Always look for a brand that comes in a variety of sizes from extra-small to extra-large, and below knee, above knee, and above knee with waist belt styles.
The range should also be color-coded for easy size recognition with each hosiery featuring a non-constrictive ridge to minimize a risk of tourniquet.
As the Old Phrase Goes: “Size Matters”
The most preferable material is twofold microfiber thread (64 filament), which is great because it improves moisture-wicking.
This type of material also provides the stockings with a smooth and luxurious feel, reducing the potential for skin irritation.
Look for a non-compressive toe and heel because they provide additional comfort.
What’s a “Toe Inspection Hole”? (Avoid Having The Procedure of Getting the Hosiery On and Off Frequently Throughout The Day. Plus help the wonderful nursing staff do their job more easily.)
Look for hosiery with an inspection hole, which allows easy inspection of toe profusion.
Depending on the brand, this opening may be on the bottom or on the top of the stocking. Most people prefer the top opening.
Also, the pair you choose should be washable (machine wash), allowing you to get rid of bodily secretions.
Contraindications When Using These Hosiery (Prevent and Reduce Complications by Following These)
First, it is ill-advisable to use these products on extremely deformed legs. This may worsen the condition. You should consult your physician to know more of your condition.
Second, do not attempt to use this hosiery before you consult a medical doctor, if you have existing DVT, arterial disorders, congestive heart failure, allergies to dyes, and skin irritation.
Third, avoid the use of these hosiery, if you have pulmonary edema or any other form of swelling in your legs. Instead, you should talk to your doctor first.
Fourth, avoid TED hose if you have any form of local leg condition that would be worsen by use of these products.
Conditions that Necessitate a Second Look Before Using TED Hose (aka Antiembolism Stockings)
Recent Skin Grafting
Skin grafting is a procedure that involves transplanting a healthy thin slice of skin from one section of the body to another section that is injured or damaged.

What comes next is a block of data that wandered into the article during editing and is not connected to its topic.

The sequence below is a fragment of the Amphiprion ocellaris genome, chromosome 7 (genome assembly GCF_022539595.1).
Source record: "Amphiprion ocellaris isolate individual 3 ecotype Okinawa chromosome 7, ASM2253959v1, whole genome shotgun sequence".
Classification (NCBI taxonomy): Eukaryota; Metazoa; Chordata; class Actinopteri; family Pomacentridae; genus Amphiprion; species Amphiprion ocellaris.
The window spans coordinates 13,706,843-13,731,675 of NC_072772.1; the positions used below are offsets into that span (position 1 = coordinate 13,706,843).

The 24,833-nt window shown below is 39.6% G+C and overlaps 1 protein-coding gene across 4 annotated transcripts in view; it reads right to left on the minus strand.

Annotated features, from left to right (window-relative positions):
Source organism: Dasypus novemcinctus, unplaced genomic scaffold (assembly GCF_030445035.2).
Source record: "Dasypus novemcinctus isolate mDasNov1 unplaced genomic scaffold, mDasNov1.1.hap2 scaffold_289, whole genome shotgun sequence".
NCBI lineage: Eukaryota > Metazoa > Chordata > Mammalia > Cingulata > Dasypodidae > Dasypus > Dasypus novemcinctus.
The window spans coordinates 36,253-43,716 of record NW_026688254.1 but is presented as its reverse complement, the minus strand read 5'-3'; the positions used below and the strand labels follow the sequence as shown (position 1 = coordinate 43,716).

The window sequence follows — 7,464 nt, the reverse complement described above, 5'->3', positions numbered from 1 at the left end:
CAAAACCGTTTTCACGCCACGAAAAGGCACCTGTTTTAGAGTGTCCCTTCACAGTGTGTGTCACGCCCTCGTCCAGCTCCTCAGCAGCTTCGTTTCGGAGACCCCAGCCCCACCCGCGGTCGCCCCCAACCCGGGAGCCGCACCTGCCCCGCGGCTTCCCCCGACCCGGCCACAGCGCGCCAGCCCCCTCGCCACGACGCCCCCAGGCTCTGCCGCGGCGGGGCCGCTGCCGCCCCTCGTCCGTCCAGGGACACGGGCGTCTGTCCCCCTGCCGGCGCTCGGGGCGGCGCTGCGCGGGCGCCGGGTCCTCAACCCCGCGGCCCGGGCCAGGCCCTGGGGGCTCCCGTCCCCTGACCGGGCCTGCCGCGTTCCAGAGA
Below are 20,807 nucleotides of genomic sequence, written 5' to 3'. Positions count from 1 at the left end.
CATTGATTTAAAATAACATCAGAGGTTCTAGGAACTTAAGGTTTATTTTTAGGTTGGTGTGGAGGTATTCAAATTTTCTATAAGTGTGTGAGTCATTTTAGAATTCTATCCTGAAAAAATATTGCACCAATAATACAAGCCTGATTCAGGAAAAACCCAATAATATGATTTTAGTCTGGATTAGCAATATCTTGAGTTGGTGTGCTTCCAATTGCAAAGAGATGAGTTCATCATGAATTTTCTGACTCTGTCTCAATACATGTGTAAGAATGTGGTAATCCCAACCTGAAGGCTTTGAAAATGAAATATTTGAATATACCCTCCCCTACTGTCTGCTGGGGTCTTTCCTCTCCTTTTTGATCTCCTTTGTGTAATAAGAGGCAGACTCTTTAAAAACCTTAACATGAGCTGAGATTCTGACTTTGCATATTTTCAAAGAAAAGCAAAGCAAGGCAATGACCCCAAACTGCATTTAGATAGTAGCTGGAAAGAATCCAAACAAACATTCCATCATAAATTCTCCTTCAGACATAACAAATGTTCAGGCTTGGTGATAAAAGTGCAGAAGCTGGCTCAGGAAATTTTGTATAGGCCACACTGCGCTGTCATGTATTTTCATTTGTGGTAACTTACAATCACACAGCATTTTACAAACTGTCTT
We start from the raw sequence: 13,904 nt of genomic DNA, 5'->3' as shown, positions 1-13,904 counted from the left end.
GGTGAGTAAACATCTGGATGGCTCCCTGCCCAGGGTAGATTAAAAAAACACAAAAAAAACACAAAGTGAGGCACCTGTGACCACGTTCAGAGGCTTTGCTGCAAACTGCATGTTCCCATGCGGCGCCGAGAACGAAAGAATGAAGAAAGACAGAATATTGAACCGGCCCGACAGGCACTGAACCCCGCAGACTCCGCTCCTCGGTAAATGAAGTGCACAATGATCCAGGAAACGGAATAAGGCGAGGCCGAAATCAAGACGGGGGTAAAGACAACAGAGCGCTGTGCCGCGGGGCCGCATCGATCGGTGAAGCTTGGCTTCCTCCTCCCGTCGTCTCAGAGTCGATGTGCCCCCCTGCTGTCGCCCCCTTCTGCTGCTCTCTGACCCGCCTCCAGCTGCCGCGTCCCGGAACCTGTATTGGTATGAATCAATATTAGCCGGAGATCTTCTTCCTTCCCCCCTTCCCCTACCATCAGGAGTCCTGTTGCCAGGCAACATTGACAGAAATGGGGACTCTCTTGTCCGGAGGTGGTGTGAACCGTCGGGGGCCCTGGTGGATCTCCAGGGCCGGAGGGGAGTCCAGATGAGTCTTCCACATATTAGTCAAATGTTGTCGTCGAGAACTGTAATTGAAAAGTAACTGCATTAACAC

This is the infiltration of subcutaneous tissue by inflammatory cells. Normally, this condition presents itself as swelling of the skin or deep induration.
This is the most common cause of pain on the bottom of the heel. It typically starts upon standing, walking, or running.
It is normally most common with the first morning steps, then may decrease as the body becomes active, but only to return after a long resting period.
This condition occurs when tissue dies because its blood supply is interrupted. Gangrene can be caused by an injury, infection, or compilation of a long-term condition that restricts blood circulation.
It most commonly occurs in the extremities of the body, including legs, toes, arms, and fingers.
This is an inflammatory skin condition, which presents itself with plaques, vesicles, papules, erythematous macules, or pruritic.
This is an infection of the dermal tissues of the limb. It results in increased blood flow to the leg, presenting with red and hot tissues, often in the shin as well as on top of the foot.
Final Thoughts about Antiembolism Stockings (Post-Surgery Patients Read This)
If you choose to buy and apply TED hose on your own without the help of a nurse, then avoid complications.
Do not guess at the ideal size
Instead you should take the correct measurements.
Do not tuck the Antiembolic Stocking material too tightly
This could increase pressure over toes and heels.
Avoid taking off the hosiery for long periods of time.
This could negatively impact efficacy. Avoid massaging reddened skin because this can cause more tissue damage.
Maintain the hosiery properly.
This improves durability. Therefore, it is recommended that you remove them once a day and inspect the condition of garment.
Check for Skin Damage Frequently.
If you suspect your skin is damaged do not depend mainly on visual signs of friction or pressure. Just remove the stockings and inspect your skin for any injuries.
Reapply the hosiery when the condition of your skin is healthy. Otherwise, consult your medical doctor for assistance on any injuries to the skin.
Buy a Quality Pair of Anti-Embolic Stockings
We’re biased (because we make them) but we think ComproGear Anti-Embolism Compression Stockings are just the best!
Here’s a link to look at them: